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September 20, 2006

Another gem from MLK Jr.

"The church must be reminded that it is not the master or the servant of the state, but rather the conscience of the state. It must be the guide and the critic of the state, and never its tool. If the church does not recapture its prophetic zeal, it will become an irrelevant social club without moral or spiritual authority."

Martin Luther King Jr.

(from Sojourners Voice of the Day, 9/18/06)

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Fred Voltmer

I have seen the ministry from the pastoral perspective and I am currently in a pew on Sunday morning.
I learned a valuable truth many years ago that churches need to deal with. Men live for significance first and security second. (Women live for security first and significance second.)
I find that men do not want to come to church and just sit, no matter how good the service is. We want to act, we want to do something significant. If we don't DO something we feel is significant at church we soon feel insignificant and find some reason to be somewhere else where we feel we are doing something significant.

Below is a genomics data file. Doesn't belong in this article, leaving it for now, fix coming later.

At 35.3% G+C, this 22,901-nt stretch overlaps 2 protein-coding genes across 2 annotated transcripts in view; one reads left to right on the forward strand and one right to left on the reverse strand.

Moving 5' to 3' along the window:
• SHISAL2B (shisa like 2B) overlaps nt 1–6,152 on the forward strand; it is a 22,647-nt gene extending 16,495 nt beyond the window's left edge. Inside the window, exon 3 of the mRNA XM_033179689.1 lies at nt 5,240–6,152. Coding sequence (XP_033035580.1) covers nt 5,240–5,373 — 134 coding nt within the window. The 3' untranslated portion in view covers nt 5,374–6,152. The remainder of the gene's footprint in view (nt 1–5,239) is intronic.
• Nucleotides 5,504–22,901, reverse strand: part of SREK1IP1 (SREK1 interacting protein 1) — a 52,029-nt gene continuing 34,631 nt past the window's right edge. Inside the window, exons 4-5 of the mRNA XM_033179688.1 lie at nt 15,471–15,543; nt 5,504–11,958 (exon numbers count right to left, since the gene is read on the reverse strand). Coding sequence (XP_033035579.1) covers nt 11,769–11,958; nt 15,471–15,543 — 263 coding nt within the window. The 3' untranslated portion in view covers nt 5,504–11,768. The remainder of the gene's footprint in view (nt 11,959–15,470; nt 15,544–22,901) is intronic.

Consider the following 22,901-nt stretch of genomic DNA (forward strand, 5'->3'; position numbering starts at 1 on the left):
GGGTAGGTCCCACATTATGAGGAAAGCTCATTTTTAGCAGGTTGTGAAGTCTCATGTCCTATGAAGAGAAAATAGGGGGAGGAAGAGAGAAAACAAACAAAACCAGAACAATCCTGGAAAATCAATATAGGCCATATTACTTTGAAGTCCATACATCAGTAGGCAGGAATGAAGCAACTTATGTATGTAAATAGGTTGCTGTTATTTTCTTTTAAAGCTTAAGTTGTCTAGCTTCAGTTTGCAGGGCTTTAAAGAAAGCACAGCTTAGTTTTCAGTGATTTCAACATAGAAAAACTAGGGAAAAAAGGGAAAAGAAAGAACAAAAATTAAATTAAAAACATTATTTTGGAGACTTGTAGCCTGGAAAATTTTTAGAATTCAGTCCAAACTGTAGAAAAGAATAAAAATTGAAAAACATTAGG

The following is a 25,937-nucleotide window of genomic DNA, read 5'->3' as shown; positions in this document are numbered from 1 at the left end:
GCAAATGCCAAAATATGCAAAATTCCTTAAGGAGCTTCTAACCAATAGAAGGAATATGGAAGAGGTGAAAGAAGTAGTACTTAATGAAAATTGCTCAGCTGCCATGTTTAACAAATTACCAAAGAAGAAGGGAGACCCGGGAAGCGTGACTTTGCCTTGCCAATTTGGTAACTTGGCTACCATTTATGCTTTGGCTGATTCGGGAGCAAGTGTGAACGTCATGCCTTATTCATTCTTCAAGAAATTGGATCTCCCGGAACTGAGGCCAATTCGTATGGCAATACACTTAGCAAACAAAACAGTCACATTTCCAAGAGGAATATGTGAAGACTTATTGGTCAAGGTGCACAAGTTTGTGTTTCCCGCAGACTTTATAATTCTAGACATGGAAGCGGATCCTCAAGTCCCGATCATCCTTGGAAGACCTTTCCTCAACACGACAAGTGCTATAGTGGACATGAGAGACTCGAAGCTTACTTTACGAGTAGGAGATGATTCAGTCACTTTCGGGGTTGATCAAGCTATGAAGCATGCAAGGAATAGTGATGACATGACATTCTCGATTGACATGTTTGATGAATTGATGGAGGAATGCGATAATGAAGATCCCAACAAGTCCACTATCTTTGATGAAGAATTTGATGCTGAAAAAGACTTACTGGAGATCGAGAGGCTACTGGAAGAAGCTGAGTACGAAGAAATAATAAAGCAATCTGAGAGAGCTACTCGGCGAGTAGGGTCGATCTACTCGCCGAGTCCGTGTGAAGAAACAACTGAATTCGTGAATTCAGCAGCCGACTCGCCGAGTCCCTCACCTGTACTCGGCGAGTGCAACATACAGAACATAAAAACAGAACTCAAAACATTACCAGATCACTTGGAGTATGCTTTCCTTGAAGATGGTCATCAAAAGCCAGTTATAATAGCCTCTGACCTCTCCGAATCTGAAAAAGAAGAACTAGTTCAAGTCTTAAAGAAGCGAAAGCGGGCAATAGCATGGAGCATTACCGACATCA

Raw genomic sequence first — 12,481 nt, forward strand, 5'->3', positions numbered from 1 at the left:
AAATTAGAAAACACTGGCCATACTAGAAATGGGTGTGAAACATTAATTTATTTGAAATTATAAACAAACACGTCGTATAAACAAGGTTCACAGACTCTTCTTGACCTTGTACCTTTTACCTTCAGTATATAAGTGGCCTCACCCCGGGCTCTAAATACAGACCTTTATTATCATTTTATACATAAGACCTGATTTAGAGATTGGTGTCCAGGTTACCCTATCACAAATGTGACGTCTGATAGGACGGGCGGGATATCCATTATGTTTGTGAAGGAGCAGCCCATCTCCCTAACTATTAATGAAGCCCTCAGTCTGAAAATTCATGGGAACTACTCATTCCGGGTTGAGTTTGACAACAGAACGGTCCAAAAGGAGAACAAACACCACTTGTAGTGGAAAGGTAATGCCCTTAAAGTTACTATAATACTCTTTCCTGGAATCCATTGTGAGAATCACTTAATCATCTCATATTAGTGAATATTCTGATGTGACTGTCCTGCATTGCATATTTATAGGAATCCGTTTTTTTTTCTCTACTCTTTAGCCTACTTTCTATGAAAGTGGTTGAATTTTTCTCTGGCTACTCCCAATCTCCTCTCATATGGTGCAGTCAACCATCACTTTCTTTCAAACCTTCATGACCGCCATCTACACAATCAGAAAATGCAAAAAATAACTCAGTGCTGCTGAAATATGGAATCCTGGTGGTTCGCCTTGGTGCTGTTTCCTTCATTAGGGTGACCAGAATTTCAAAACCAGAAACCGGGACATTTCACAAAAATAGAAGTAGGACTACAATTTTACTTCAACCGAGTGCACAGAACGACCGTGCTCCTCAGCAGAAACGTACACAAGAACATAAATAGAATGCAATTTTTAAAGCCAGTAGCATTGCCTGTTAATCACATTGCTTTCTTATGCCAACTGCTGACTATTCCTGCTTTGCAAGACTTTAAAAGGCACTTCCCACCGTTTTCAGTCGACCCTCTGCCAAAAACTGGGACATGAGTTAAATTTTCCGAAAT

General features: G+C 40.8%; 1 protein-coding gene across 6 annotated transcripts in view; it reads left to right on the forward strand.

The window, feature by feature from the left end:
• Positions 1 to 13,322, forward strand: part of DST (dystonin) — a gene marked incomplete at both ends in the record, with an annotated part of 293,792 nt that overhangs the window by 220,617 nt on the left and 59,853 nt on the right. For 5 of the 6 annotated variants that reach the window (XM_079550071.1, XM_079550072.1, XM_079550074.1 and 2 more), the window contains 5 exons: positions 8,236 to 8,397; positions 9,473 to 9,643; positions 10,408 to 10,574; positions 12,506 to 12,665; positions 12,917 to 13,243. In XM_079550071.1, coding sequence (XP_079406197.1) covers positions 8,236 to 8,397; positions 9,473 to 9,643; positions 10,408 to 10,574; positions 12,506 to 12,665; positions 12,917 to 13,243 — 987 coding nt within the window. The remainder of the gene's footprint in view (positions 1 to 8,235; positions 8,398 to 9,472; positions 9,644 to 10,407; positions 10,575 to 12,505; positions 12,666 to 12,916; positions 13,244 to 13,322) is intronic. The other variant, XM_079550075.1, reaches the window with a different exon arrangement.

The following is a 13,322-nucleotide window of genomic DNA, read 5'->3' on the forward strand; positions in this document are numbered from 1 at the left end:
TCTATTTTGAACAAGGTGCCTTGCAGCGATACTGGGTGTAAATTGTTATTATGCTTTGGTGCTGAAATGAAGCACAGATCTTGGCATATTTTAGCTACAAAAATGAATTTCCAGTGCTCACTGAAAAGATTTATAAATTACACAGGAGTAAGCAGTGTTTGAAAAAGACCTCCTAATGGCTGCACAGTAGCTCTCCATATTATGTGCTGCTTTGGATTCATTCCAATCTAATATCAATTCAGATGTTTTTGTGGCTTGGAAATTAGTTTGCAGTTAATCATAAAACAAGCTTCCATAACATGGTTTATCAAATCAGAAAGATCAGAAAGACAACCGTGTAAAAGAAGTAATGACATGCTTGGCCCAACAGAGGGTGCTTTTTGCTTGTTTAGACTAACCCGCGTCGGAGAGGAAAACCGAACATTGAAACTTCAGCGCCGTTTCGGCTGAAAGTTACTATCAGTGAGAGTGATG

Any thoughts on how to give the average man in the church a significant action role that is both genuine and compelling enough to keep him coming back?

Alex Burt

Very insightful comment. That must explain why in many churches you will have more women than men. I think we need to build significant help and outreach ministries for men to be a part of. One example would be taking food out to where the homeless hang out and preach the gospel to them. Yes, open air preaching. I know most seem to be into the "friendship evangelism" mode, but that doesn't mean it is the best way. I know I have never felt more useful to God than when I was open air preaching or witnessing to someone one on one. Having car repair days for elderly or single women, helping needy people with chores around their houses, etc. would also be ways for men to minister. As you know us men are wired up to be "fixers". If we can be fixing things I think we will feel significant.

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